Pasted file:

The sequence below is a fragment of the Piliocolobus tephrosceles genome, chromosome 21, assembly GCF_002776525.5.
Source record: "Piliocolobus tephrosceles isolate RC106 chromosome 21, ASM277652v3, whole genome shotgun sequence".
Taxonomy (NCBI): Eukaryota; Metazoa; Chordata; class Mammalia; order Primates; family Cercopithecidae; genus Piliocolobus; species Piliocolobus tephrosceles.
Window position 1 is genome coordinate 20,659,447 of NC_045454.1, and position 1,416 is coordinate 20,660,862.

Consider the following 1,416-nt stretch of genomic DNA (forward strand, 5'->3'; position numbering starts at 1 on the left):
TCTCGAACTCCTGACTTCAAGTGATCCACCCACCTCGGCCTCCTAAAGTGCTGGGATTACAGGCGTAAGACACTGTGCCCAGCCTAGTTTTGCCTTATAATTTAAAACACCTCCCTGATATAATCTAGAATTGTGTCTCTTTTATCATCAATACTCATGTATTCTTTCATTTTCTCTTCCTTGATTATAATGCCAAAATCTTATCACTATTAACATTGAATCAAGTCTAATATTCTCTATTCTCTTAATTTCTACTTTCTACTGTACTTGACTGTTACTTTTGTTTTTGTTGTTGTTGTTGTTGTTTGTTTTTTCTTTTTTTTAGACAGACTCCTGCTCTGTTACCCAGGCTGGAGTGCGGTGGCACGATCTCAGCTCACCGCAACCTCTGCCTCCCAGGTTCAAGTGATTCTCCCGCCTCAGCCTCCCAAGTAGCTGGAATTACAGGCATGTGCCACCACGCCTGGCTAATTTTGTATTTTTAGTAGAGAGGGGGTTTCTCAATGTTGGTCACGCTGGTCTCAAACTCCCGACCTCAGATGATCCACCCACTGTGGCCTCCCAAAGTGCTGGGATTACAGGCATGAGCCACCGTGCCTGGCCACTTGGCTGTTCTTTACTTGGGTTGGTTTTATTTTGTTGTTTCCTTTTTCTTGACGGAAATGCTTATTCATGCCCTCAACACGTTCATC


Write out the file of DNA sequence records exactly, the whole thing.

The sequence below is a fragment of the Piliocolobus tephrosceles genome, chromosome 21, assembly GCF_002776525.5.
Source record: "Piliocolobus tephrosceles isolate RC106 chromosome 21, ASM277652v3, whole genome shotgun sequence".
Taxonomy (NCBI): Eukaryota; Metazoa; Chordata; class Mammalia; order Primates; family Cercopithecidae; genus Piliocolobus; species Piliocolobus tephrosceles.
Window position 1 is genome coordinate 20,659,447 of NC_045454.1, and position 1,416 is coordinate 20,660,862.

Consider the following 1,416-nt stretch of genomic DNA (forward strand, 5'->3'; position numbering starts at 1 on the left):
TCTCGAACTCCTGACTTCAAGTGATCCACCCACCTCGGCCTCCTAAAGTGCTGGGATTACAGGCGTAAGACACTGTGCCCAGCCTAGTTTTGCCTTATAATTTAAAACACCTCCCTGATATAATCTAGAATTGTGTCTCTTTTATCATCAATACTCATGTATTCTTTCATTTTCTCTTCCTTGATTATAATGCCAAAATCTTATCACTATTAACATTGAATCAAGTCTAATATTCTCTATTCTCTTAATTTCTACTTTCTACTGTACTTGACTGTTACTTTTGTTTTTGTTGTTGTTGTTGTTGTTTGTTTTTTCTTTTTTTTAGACAGACTCCTGCTCTGTTACCCAGGCTGGAGTGCGGTGGCACGATCTCAGCTCACCGCAACCTCTGCCTCCCAGGTTCAAGTGATTCTCCCGCCTCAGCCTCCCAAGTAGCTGGAATTACAGGCATGTGCCACCACGCCTGGCTAATTTTGTATTTTTAGTAGAGAGGGGGTTTCTCAATGTTGGTCACGCTGGTCTCAAACTCCCGACCTCAGATGATCCACCCACTGTGGCCTCCCAAAGTGCTGGGATTACAGGCATGAGCCACCGTGCCTGGCCACTTGGCTGTTCTTTACTTGGGTTGGTTTTATTTTGTTGTTTCCTTTTTCTTGACGGAAATGCTTATTCATGCCCTCAACACGTTCATC